Past: September 8 → October 20, 2012
The exhibition “Terrain fragile” (“Fragile Grounds”) presents the works of three major artists, illustrating different generations of the French-German scene. Here, each of them was eager to contrast their own universe to the others’ at the gallery Marie Cini, particularly taking into account its architectural space.
Importantly, most of these site-specific pieces have never been exhibited before. Photographs by Dominique Ghesquière, best known for her sculptures and installations, are presented to the public for the first time. Markus Hansen’s works have all been designed specifically for the exhibition.
The artists were thus able to offer visitors works that are complementary in their view, all revolving around the theme of fragility.
Color photographs by Ghesquière open the exhibition. Facing the entrance to the gallery, “Foule” (“Crowd”) (2003) evokes a timeless and mysterious event. A hundred chairs occupy the whole composition, becoming increasingly unstable in the foreground. On the right-hand side, the second photograph “Autumn” (2004) is almost akin to a wasteland, which also represents fragility. The small shrub in the foreground just cast its leaves after the temperature dropped, announcing Fall. Along the same lines, “Bouquet de tulips” (“Bouquet of tulips”) (sculpture, polyurethane, 2010) is inconspicuous; a vase, as an object taken out of ever-day life, contains a very delicate bouquet. Deprived from daylight for some time, the wretched tulips are left devoid of chlorophyll. Without this bouquet, the vase could also be considered as a “ready-made” object.
Delicacy is also at the heart of the work of Ulrike Möschel, who got interested in our architecture. One of the capitals of the gallery has particularly caught her attention. “Pilier fantôme” (“Ghost Pillar”) (2012) is an imaginary column that comes back to life and subtly disrupts our field of vision. As an enigmatic, monochrome and minimalist piece, it might remind some visitors of Ariadne’s thread in the Iliad. Cotton threads woven from the capital to the ground suggests a very poetic quality.
Markus Hansen also worked with the architecture of the gallery. Like an extension of Möschel’s column, a discreet drawing spelling out “Love” and “Honour” appears on the floor. This ground material comes from a black hole pierced just above the wall, which symbolizes nothingness. Made with a stencil, the inscription “Love / honour” (2012) refers to heraldry and recalls the virtues of love and honor presented as a form of everlasting identity.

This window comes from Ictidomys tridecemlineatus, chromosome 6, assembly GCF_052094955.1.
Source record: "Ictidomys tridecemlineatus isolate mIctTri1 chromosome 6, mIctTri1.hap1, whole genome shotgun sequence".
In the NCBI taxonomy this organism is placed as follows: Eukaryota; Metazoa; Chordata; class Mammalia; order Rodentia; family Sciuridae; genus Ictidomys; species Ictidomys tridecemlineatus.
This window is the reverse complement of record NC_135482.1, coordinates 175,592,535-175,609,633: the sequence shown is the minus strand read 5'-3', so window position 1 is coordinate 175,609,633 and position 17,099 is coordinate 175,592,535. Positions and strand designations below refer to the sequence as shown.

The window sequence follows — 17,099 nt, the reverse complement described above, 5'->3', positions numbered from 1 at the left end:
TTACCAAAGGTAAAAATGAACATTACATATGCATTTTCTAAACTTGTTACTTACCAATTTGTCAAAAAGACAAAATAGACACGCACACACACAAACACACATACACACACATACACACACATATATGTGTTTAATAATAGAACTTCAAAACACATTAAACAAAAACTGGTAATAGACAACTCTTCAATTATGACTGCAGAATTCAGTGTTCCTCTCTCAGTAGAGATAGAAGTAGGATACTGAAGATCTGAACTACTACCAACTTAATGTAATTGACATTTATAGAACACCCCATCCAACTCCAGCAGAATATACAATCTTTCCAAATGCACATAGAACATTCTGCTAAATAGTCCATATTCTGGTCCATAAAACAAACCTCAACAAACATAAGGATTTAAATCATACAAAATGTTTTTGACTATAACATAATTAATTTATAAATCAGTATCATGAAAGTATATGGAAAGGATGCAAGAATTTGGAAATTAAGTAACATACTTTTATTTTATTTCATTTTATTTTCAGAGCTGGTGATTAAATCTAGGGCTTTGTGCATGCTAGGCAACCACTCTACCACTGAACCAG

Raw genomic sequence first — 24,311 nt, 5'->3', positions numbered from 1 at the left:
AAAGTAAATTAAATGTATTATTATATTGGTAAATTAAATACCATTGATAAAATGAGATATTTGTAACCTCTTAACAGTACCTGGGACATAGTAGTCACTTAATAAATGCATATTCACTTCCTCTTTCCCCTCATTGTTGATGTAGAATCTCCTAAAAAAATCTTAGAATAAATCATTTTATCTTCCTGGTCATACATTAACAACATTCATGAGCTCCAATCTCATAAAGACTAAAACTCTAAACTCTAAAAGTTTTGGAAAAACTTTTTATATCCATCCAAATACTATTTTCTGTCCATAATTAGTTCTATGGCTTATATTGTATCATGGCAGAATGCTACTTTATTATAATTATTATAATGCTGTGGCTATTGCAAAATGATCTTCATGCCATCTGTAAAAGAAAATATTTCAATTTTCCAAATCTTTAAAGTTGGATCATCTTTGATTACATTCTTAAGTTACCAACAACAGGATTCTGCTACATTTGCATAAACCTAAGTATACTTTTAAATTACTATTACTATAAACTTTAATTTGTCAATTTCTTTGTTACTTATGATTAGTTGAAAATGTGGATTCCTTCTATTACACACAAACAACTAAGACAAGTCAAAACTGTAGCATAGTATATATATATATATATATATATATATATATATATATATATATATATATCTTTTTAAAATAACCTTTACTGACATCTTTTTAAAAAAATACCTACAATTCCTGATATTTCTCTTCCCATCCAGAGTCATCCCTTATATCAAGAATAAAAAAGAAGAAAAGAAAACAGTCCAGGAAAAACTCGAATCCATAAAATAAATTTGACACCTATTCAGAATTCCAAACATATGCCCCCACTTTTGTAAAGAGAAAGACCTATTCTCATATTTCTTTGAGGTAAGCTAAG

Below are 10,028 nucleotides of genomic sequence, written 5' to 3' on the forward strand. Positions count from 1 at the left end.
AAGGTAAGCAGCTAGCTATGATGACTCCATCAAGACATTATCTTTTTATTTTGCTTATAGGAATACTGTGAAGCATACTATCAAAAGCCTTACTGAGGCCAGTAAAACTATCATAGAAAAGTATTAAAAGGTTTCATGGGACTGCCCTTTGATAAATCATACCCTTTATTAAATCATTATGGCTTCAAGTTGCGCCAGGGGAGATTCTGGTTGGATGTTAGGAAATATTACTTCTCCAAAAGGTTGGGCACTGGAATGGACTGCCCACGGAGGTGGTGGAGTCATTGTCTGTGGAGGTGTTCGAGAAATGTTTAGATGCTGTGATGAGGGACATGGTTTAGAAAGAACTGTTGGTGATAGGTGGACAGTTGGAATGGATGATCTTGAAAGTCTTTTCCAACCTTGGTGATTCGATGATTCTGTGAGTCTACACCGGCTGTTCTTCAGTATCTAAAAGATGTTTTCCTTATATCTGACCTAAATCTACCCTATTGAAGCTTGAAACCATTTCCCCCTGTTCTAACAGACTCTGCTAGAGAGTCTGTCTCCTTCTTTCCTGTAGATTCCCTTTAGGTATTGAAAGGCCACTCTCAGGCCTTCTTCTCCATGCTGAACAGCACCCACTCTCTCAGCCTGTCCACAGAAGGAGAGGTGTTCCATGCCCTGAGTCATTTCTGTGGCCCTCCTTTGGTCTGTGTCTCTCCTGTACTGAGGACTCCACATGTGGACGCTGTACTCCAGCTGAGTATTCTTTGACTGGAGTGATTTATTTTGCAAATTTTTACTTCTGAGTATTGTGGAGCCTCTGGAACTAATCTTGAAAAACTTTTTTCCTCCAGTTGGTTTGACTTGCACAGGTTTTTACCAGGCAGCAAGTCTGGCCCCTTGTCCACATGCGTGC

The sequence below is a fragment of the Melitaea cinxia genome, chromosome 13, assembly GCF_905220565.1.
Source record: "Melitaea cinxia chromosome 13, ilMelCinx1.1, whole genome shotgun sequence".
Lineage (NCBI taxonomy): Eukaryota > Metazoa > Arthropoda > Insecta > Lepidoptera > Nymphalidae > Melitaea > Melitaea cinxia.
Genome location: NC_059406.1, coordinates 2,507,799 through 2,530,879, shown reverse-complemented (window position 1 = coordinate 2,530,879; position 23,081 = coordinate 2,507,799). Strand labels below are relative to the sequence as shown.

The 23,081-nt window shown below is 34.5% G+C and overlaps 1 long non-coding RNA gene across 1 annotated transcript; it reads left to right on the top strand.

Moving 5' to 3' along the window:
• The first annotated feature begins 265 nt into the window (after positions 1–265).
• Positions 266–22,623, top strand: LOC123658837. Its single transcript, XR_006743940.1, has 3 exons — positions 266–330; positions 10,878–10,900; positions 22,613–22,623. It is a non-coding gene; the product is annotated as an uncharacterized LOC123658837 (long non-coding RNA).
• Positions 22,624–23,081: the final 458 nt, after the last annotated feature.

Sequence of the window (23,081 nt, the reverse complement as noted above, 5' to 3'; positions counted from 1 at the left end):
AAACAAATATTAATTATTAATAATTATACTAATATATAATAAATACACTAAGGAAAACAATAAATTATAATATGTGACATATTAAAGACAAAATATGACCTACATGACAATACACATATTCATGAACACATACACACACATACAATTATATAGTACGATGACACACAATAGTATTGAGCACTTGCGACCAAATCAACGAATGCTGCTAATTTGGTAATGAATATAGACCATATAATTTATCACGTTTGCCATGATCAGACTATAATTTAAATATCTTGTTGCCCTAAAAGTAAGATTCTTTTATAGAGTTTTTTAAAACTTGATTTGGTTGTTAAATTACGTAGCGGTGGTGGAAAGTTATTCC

The artists also played with textures and materials to express fragility, such as a drawing on watercolor paper burned by Markus Hansen, “Wasserfall” (Waterfall, 2012), where vacant and full spaces interact harmoniously. The landscape represented is borrowed from “Waterfall in lower Telemark”, a typical German Romantic canvas, painted in 1852 by the Norwegian painter August Cappelen.
As for Ghesquière, she used “Magazines” (2002) which are excessively wrinkled and worn out. Like magazines that can be sometimes found in waiting rooms, Dominique Ghesquière’s are just about to fall into pieces. However, visitors are authorized to touch them — with the utmost care as required by their fragility.
The final piece of the exhibition is a video, “Mirror Dance” (2012), directed by Markus Hansen. The artist refers here to the doubt that settles through the mirror effects settling between choreographer-dancer Chrystel Calvet and dancer Anna Broquet, with whom he collaborated of the project. The entire video obviously deals with instability, a recurring theme in the artist’s work.
Adrien Pasternak, curator, September, 2012
Opening Saturday, September 8, 2012 4 PM → 9 PM
16, rue Saint-Claude
T. 01 42 71 44 12
Tuesday – Saturday, 11 AM – 7 PM
Other times by appointment